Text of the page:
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ANALYSIS

Avalanche of voting laws and soon-to-come redistricting could put Republicans in pole position for US mid-term elections

Joe Biden. (Photo: Stefani Reynolds / CNP / Bloomberg)

The most pernicious aspect of the Georgia law is that it puts the State Election Board under the control of the Republican legislature. Had such a measure been in place for the November election, Donald Trump might well have succeeded in his attempts to overturn the result there and in other states where the outcome was close.

Spring has sprung in Washington DC, the cherry blossoms are blooming, 10 million Americans were vaccinated in the past three days, adult human beings are in charge of the government and the worst fiend at the White House is Joe Biden’s German shepherd, Major, who keeps biting people.

Most members of Congress are back in their districts, where they are supposed to be out listening to the concerns of the American public. But the battle lines have been drawn already, the talking points prepared for when they get back. The Capitol, which already resembles a city under siege, is about to experience another round of hand-to-hand combat.

Biden, the centrist almost-octogenarian dismissed by many on the progressive left as an old fart, has unveiled a breathtaking reform agenda aimed at rebuilding the US economy, combating climate change, countering inequality and restoring American democracy to prevent it from sliding into permanent minority rule.

His $2.2-trillion American Jobs Plan includes billions for fixing the country’s crumbling bridges, roads and railways, expanding broadband, $175-billion to transition the country to electric vehicles, as well as serious money for new research and development, manufacturing and affordable housing.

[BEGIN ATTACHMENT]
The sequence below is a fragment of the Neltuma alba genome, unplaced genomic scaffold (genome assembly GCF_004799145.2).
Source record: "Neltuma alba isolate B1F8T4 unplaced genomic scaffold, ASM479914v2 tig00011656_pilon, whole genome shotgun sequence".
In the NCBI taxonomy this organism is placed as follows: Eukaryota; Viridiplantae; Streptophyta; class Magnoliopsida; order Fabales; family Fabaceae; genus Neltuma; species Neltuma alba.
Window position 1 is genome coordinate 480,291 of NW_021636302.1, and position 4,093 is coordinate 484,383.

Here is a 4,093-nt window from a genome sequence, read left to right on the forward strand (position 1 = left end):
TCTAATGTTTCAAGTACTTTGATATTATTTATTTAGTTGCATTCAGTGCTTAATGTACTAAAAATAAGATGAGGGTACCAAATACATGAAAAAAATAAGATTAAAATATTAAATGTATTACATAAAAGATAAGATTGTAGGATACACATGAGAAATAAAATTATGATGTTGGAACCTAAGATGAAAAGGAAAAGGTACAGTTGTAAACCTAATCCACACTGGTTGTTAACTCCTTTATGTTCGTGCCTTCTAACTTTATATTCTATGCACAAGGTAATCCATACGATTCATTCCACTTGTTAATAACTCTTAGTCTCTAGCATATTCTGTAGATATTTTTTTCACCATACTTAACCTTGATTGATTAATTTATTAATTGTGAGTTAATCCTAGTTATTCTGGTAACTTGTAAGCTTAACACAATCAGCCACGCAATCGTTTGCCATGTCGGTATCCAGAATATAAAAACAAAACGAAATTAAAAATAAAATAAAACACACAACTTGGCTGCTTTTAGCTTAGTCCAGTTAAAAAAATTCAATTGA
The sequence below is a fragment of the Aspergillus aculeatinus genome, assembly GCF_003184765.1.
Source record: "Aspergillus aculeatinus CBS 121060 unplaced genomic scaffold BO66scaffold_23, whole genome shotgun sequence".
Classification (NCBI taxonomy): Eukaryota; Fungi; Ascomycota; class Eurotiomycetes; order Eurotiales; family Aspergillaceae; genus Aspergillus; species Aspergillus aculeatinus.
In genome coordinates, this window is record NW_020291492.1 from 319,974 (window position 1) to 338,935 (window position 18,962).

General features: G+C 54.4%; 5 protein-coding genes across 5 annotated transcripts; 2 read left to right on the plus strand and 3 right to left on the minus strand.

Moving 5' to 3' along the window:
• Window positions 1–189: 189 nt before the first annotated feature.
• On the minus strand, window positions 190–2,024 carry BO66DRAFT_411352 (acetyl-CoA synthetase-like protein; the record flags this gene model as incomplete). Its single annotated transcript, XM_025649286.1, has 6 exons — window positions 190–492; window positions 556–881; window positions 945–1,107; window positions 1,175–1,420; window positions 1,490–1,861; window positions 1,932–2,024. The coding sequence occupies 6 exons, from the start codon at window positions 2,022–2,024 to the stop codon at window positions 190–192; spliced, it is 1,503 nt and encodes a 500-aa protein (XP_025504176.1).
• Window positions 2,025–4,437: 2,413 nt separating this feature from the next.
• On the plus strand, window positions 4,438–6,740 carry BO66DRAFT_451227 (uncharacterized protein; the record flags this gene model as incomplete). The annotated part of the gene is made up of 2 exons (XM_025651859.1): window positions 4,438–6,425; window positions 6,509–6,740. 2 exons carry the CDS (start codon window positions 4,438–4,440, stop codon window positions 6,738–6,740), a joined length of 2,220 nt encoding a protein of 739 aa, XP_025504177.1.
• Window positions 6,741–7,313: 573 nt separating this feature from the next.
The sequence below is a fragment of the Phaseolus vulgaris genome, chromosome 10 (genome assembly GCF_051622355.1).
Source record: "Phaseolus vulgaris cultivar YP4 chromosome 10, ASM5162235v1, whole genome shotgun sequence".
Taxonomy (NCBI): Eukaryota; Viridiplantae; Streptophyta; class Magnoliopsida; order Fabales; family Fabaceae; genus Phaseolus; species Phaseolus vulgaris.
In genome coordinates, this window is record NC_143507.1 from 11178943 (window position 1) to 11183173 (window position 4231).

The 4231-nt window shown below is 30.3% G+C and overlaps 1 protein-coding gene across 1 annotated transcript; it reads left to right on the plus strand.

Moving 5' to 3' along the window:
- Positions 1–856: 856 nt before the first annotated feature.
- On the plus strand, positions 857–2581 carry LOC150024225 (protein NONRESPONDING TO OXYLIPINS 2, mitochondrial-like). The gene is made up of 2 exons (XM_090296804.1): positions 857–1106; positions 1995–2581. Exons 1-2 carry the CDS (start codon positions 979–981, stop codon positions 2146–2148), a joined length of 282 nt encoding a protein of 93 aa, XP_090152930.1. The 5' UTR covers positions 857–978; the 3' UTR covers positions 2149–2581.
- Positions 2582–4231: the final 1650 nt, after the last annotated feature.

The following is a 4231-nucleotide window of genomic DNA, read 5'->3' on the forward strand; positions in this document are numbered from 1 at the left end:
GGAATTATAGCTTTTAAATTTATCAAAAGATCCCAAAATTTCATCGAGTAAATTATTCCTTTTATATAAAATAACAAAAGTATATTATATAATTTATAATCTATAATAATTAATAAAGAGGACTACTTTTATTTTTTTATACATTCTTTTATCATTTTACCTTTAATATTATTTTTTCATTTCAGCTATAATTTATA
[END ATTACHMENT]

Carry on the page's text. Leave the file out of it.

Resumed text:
The ostensible aim is to not just rebuild America’s infrastructure, but to move toward a carbon-neutral future, to arrest America’s relative decline, and to start to deal with the wealth and income inequality that has got so out of whack.

Most Americans like at least parts of the plan, but Republicans are set to oppose it vociferously, claiming that it is a laundry list of goodies ostensibly about infrastructure that masks Democratic giveaways such as home healthcare for the elderly. Even less acceptable to Republicans is the proposal to pay for it by hiking corporate taxes — at least halfway to where they were before Donald Trump’s tax cuts of 2017.

Conservative Republican Congressman Jim Banks, previewing his party’s position, says Republicans don’t see this helping them, but rather going toward “ideologically transforming America”.

While the details are still to be hammered into legislative form — and Speaker Nancy Pelosi would like it to become law by 4 July — a major clash is emerging on a separate track: the “For the People” Act and the John Lewis Voting Rights Act that propose a massive reform to the country’s voting laws.